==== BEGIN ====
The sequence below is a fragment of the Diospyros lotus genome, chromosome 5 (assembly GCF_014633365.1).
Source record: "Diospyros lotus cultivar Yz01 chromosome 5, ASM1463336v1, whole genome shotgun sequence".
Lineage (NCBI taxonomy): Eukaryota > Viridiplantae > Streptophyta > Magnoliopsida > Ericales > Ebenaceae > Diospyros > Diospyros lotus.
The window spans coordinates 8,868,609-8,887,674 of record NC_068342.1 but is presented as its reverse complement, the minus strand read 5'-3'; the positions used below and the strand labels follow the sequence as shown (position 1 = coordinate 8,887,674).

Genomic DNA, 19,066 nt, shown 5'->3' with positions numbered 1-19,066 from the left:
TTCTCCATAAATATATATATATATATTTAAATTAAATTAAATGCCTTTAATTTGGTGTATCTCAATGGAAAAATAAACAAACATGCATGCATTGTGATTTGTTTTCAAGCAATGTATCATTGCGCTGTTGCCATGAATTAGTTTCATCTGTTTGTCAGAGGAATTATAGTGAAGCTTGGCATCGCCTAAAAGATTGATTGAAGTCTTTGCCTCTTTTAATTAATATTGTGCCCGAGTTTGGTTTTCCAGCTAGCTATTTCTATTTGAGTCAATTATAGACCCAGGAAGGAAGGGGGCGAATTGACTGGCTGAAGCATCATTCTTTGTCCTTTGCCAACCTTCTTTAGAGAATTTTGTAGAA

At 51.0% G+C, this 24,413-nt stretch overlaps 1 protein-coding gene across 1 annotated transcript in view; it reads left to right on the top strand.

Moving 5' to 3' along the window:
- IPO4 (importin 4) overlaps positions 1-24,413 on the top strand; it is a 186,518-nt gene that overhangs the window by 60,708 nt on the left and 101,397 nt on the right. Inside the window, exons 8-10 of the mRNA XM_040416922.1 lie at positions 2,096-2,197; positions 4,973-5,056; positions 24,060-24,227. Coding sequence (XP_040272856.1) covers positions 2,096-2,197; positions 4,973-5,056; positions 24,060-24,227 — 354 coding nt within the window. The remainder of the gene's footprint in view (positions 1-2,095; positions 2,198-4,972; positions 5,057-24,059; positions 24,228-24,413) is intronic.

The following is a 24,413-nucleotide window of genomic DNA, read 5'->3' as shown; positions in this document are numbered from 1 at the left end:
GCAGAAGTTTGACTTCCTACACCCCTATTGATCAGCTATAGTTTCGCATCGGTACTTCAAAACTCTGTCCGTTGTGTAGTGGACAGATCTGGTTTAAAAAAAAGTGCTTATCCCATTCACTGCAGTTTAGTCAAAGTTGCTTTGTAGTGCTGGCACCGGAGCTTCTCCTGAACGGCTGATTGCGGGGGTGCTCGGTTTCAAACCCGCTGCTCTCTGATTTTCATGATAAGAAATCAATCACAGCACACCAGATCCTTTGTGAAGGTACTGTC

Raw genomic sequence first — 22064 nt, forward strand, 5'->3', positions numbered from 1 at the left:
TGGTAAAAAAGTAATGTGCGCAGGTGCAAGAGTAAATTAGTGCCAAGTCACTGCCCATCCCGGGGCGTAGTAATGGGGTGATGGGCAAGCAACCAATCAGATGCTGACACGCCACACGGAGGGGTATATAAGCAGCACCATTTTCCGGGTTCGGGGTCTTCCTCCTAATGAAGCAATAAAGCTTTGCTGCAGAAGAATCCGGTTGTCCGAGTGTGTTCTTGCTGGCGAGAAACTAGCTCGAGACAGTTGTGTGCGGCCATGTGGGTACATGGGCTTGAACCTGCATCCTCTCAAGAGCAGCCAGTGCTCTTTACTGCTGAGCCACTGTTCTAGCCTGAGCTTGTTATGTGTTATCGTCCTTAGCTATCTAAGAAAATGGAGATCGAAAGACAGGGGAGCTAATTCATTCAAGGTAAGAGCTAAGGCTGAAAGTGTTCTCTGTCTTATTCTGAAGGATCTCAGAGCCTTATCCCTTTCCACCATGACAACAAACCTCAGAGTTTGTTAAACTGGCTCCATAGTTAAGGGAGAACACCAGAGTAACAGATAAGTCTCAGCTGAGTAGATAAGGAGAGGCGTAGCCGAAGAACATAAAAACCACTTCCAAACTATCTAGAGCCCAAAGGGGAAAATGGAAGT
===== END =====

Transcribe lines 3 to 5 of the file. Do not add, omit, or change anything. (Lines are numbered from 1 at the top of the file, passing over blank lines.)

Lineage (NCBI taxonomy): Eukaryota > Viridiplantae > Streptophyta > Magnoliopsida > Ericales > Ebenaceae > Diospyros > Diospyros lotus.
The window spans coordinates 8,868,609-8,887,674 of record NC_068342.1 but is presented as its reverse complement, the minus strand read 5'-3'; the positions used below and the strand labels follow the sequence as shown (position 1 = coordinate 8,887,674).

Genomic DNA, 19,066 nt, shown 5'->3' with positions numbered 1-19,066 from the left: